Inside Story

Current affairs & culture from Australia and beyond

159 words

State of anticipation

15 March 2009

Brian Costar discusses next Saturday’s Queensland election with Peter Clarke

Right:

Queensland premier Anna Bligh and opposition leader Lawrence Springborg (far left) during the pre-election leaders debate in Brisbane on 13 March. Tony Phillips/AAP Image

Queensland premier Anna Bligh and opposition leader Lawrence Springborg (far left) during the pre-election leaders debate in Brisbane on 13 March. Tony Phillips/AAP Image


QUEENSLANDERS will have a chance to pass judgement on the Bligh–Beattie Labor government at the polls on 21 March – and to respond to the newly minted, hybrid conservative Liberal National Party led by Lawrence Springborg, out for his third trot around the paddock seeking the Sunshine State premiership. If she can hold off the LNP challenge during a global financial crisis while presiding over a chronic deficit in state-wide infrastructure, Anna Bligh would become the first woman elected to office as a state premier. How different is Queensland from the rest of Australia in 2009? And how divided between south-eastern urbanites and more traditional rural and regional voters? Brian Costar, Professor of Victorian Parliamentary Democracy and director of the Democratic Audit of Australia at the Institute for Social Research at Swinburne University, tells , even with an aggregate 8 per cent swing required to change government, it could be a close-run thing.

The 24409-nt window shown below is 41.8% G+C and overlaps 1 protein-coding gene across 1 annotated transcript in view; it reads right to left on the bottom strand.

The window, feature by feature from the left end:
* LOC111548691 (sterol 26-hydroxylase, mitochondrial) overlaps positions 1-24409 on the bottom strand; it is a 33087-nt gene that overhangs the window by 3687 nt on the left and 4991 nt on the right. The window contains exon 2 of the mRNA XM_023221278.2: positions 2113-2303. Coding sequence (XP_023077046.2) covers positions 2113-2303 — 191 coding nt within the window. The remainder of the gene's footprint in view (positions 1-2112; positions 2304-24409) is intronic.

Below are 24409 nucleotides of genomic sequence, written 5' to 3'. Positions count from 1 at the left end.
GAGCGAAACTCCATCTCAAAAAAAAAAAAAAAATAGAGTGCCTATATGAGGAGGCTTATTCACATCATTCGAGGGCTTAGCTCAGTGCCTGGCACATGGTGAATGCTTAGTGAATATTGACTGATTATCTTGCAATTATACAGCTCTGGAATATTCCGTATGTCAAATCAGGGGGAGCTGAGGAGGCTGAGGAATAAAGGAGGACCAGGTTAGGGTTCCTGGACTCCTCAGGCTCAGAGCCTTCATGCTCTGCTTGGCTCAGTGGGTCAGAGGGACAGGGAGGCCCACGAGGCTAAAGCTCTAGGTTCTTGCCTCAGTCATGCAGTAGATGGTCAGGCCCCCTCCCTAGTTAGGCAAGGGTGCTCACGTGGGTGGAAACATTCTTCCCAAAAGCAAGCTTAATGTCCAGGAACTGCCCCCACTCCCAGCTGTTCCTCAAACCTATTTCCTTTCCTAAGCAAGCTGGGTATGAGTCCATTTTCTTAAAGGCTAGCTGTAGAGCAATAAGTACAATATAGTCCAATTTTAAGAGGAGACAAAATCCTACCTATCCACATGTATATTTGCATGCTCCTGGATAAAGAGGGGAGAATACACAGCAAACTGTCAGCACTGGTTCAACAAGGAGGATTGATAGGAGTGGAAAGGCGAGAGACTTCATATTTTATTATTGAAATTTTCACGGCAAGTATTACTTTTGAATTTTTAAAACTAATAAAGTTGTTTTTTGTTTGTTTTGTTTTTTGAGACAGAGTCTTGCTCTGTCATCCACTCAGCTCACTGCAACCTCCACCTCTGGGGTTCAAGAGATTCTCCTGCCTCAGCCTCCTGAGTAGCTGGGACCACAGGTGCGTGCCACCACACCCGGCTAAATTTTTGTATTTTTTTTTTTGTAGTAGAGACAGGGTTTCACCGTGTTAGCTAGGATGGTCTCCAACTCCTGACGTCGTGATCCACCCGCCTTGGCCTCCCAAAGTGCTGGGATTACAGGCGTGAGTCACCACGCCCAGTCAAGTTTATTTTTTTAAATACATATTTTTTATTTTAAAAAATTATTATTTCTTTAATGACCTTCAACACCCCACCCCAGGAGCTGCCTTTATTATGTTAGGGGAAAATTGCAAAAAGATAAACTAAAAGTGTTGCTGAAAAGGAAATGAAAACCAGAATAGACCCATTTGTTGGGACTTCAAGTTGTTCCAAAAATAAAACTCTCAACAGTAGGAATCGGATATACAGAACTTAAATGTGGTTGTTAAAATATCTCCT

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Right:

None of the above: former British PM Gordon Brown speaks during a “No” rally in Glasgow last Friday. Andy Rain/EPA

None of the above: former British PM Gordon Brown speaks during a “No” rally in Glasgow last Friday. Andy Rain/EPA